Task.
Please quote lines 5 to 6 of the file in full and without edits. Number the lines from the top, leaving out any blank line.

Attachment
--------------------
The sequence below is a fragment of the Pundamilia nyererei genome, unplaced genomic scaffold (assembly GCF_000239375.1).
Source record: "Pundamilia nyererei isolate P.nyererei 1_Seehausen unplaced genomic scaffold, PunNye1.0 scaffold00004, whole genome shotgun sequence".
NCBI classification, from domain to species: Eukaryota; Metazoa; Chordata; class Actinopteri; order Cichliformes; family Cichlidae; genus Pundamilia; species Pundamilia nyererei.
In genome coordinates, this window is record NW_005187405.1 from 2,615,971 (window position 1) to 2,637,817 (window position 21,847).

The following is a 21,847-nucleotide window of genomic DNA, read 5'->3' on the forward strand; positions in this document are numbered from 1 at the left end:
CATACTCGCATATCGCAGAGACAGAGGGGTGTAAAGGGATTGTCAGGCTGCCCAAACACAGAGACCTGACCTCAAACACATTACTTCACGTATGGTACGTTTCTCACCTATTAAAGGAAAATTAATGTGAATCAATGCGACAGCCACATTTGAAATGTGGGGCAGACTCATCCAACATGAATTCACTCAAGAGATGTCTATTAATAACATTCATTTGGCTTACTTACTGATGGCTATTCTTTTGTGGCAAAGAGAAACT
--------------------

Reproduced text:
The following is a 21,847-nucleotide window of genomic DNA, read 5'->3' on the forward strand; positions in this document are numbered from 1 at the left end:
CATACTCGCATATCGCAGAGACAGAGGGGTGTAAAGGGATTGTCAGGCTGCCCAAACACAGAGACCTGACCTCAAACACATTACTTCACGTATGGTACGTTTCTCACCTATTAAAGGAAAATTAATGTGAATCAATGCGACAGCCACATTTGAAATGTGGGGCAGACTCATCCAACATGAATTCACTCAAGAGATGTCTATTAATAACATTCATTTGGCTTACTTACTGATGGCTATTCTTTTGTGGCAAAGAGAAACT